From Jazz to activism, Sequoyah students take initiative to participate in activities inside and outside of school. There are thousands of opportunities and programs for high school students; Sequoyah offers sports, clubs, and stewardship. Outside of school, there are programs that have a tuition price, others that offer financial support, and some that are free. Regardless, extracurriculars are a great way to make new friends, create an impact, and have fun!
First off are two of Sequoyah’s 9th Graders. What are Daisy Cano Ruiz ’25 and Sanai Gibbs ’25 up to in their first year in high school?
Cano Ruiz is on the Robotics team, which “just ended and … was pretty fun. It was for a whole year.” In addition to that, she was also a member of Girls Who STEM, a branch of Sequoyah’s STEM Institute. Created years ago, female identifying students have continued the student led club. Another program she participates in is Changeist, which she describes as “like SIP, but on Saturdays. Which is really fun! But we mostly just go help around the community, help clean up… It’s usually virtual events from nine to twelve.”
Gibbs is the 9th grade student representative alongside her “good friend Magnus [Bjorgum ’25].” Gibbs explains their position as a “messenger / representative of their grade. She collects feedback, puts on little meetings and games for their grade. As a grade representative, Gibbs attends Steering Committee, a group of Sequoyah’s student leaders, as part of her job. She says, “I just try to solve problems that are going on in Sequoyah… I help with the tardy policy. I help decide the budget and stuff…I love it!” Gibbs describes their leadership role in Sequoyah as “fun tasks!”
When Giuseppe Di Massa ’24 was asked about his extracurriculars, he talked about his passion for debate. He is on the Italian Debate Team. In addition, Di Massa says, “I am the captain of the Sequoyah debate team. And then I coach the middle school debate team for Sequoyah as well.” As an active leader in the community, Di Massa admits that he’s becoming, “a more persuasive public speaker, as evidenced by this interview” and he is gaining research and writing skills. Di Massa says one of the pros of becoming an active debater is the ability to “write essays a lot faster than I used to be able to!”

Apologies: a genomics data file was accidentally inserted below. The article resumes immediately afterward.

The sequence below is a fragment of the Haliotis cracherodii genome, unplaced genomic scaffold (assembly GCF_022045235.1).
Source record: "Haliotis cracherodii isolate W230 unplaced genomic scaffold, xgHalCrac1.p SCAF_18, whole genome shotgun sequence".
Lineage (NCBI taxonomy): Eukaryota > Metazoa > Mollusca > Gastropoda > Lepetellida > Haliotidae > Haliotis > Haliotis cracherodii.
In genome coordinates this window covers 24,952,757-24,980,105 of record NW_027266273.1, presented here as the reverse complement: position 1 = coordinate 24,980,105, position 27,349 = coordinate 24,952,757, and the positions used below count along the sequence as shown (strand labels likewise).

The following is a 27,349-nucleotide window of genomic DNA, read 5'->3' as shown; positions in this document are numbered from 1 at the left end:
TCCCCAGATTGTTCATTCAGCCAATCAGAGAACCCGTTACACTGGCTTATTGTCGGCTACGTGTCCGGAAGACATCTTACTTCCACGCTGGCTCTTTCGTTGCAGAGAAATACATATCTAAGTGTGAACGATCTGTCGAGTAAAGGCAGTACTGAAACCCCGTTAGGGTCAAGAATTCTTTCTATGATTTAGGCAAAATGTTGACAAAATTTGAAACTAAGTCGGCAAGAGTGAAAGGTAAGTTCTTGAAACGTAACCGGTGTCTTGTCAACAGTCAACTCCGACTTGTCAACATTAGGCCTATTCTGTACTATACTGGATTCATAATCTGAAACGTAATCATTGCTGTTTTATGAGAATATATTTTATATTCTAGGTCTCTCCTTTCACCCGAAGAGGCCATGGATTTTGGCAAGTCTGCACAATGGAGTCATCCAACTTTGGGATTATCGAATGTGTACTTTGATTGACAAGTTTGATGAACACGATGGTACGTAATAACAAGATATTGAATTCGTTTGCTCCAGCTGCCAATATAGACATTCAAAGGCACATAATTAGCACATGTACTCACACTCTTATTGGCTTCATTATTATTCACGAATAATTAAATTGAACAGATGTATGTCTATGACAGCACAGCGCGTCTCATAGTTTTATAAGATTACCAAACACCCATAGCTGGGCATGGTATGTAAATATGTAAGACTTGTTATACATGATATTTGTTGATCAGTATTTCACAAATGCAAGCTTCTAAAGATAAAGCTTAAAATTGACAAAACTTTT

Erika Revel ’24 is a Volleyball team player, inside and outside of Sequoyah. He says, “I do club volleyball… You gain this friendship bond [and] leadership skills. You also just have fun!”. Revel plays for San Gabriel Elite Volleyball Club, also known as SG Elite.
Oskar Golwala ’23 is one of the members on the Sequoyah STEM Institute Board as well as an active member in the STEM Institute. Golwala shares the board member’s goals for the year: “Currently we’re trying to get everything sorted with the website and get speakers to come in; making sure that STEM institute runs smoothly… Our priority is making sure that all of the projects are working, and that people are learning stuff and getting stuff done. But then after that we really want to extend the impact that STEM institute has on the community and [we are] working to see how we can get involved with [other] scientific communities.”
For her SIP Project, Gloria Aguilar ’23 tutors little kids for the organization Good Tutors. Aguilar explains, “because of the pandemic it’s kind of hard for little kids right now to learn.” Currently, Aguilar is tutoring a second grader in math.
Lastly, what are some activities that Yara Cruz ’22 and Ben Parkhurst ’22 have participated in their past few years at Sequoyah?
Cruz runs the First Gen Club, alongside co-leader Gloria Aguilar. It’s the First Generation’s Club’s first year at Sequoyah. Cruz shares, “[It is] fun to explore what we could do and what kind of things we’ll be able to do in the future. And hopefully it’ll set a little stepping stone for future students to do a club like this. And to do it better.” As a reminder, students are encouraged to start their own clubs. Students may pitch their ideas to administration in order to set up their booth for the club fair.
Parkhurt’s love for music led him to attend the Colburn School. He attends two nights a week and plays “a sort of octet situation, a sort of jazz combo”. On Tuesday nights, Ben plays on the big band. Parkhurst says one of the main takeaways from this music program is that it’s allowed him “to interact with [the] L.A community of musicians really well.” Parkhurt recommends young and aspiring musicians to apply to the Colburn School.
Extracurriculars are an awesome start to becoming more involved with the community. Whether it is the Sequoyah community or your community at home, you can create a long lasting impact.